A compulsory computer test for teenagers in England has been abolished, ministers have confirmed.
In the test, pupils face a limited series of practical ICT tasks
A statutory test in ICT (information and communication technology) for Key Stage 3 pupils (14-year-olds) was due to be made compulsory from 2008.
Schools' results were to be published in the national league tables.
But the Qualifications and Curriculum Authority had raised concerns about the increasing burdens on schools and ministers agreed to drop the test.
The Department for Education and Skills is now working with the QCA to evolve the exam into a "formative test for ongoing assessment", rather than a statutory test.
A spokesman for the DfES said: "Our main priority is raising standards in ICT and we have decided that testing for progression is the best way of achieving this.
"The test is a pioneering onscreen e-assessment and has huge potential to be used more flexibly throughout the key stage. We now want to equip teachers with an additional formative tool to help them check students' progress and confirm that they are ready to move on to the next level.
"We will be revising the test and more detailed advice will be sent to schools in the next few weeks."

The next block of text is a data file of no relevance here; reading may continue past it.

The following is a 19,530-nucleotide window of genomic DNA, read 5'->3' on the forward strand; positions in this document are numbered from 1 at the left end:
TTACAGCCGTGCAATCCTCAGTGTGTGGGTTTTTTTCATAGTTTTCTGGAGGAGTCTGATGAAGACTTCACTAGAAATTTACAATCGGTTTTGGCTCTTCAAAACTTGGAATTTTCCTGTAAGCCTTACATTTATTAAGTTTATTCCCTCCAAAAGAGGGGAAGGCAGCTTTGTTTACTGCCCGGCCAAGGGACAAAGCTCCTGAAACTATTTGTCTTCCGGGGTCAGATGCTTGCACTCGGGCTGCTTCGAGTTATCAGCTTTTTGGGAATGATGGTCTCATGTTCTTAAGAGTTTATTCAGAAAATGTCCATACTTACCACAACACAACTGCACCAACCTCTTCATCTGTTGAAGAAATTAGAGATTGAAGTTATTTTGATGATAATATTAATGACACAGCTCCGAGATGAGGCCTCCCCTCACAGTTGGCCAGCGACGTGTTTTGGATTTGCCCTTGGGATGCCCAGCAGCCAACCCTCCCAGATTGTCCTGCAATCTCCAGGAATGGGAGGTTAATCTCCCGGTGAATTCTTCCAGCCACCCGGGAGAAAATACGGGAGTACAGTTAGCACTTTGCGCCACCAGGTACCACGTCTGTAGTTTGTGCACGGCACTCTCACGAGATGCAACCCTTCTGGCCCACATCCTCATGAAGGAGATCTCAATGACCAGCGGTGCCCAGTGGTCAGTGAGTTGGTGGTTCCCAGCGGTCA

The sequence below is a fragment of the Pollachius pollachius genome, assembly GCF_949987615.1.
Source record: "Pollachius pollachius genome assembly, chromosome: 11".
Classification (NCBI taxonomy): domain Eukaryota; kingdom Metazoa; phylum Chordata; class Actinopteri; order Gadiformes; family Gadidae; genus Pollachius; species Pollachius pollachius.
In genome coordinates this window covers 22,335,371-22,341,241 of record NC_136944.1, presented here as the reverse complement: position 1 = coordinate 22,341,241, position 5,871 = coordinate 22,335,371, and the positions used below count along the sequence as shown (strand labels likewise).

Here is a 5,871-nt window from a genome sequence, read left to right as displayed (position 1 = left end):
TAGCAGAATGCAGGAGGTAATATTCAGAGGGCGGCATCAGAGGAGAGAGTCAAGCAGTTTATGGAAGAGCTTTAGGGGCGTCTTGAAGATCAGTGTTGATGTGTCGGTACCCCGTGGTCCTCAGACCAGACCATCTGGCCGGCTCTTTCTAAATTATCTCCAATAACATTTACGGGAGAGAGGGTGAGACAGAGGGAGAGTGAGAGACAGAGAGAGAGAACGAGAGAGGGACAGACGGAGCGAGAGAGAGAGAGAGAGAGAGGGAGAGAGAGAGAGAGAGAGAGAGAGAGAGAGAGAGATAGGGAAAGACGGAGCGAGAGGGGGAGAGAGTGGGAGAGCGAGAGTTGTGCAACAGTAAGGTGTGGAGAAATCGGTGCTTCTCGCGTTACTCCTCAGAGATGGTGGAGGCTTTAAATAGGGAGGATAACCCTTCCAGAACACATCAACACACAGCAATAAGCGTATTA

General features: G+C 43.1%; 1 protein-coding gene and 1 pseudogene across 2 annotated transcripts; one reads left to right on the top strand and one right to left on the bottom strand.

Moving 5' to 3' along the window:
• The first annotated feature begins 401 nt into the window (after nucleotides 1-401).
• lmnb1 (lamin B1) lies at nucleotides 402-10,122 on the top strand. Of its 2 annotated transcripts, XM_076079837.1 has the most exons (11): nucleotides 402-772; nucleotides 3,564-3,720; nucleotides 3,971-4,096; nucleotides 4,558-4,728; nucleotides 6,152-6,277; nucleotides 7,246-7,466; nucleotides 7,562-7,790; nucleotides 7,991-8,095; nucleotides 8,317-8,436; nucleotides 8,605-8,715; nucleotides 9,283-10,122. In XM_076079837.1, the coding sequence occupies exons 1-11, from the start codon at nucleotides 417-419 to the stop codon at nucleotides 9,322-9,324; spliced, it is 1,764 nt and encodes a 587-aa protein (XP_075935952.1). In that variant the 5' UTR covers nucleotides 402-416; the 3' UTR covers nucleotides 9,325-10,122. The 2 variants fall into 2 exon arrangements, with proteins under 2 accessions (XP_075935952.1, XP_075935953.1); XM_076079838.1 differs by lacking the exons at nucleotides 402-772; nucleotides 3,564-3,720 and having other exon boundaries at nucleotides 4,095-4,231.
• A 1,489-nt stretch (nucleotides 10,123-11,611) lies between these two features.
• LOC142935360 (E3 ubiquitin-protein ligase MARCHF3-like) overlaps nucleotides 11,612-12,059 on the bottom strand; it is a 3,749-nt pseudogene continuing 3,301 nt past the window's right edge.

But head of information technology (IT) at Rugby High School for Girls, David Cooper, contacted the BBC News website to say the change of heart was a waste of taxpayers' money and of teachers' time.
Many pupils have been involved in piloting the new test
"I am appalled at the mess over the KS3 ICT tests mess, effectively abandoned today," Mr Cooper said.
"Believe me when I tell you that no head of IT in their right mind is going to use these to aid assessment - it takes months just to teach pupils how to use the totally non-standard interface.
"As a head of ICT, I know how little they have been thought of by teachers trying to implement them ever since they came out."
The change of heart was welcomed by the NASUWT teachers' union.
"The last thing we needed was another high-stakes accountability test to feed performance league tables," said general secretary, Chris Keates.
"The promise of delivering assessment in other ways is interesting and merits exploration, but there must be an accompanying commitment to ensuring that the workload of teachers and the bureaucratic burden on schools will not be increased.
"There will need to be stringent safeguards against the focus on technology leading to an assumption that teachers will be accessible 24 hours a day, seven days a week, an attitude which already blights and pervades too many workplaces across the country."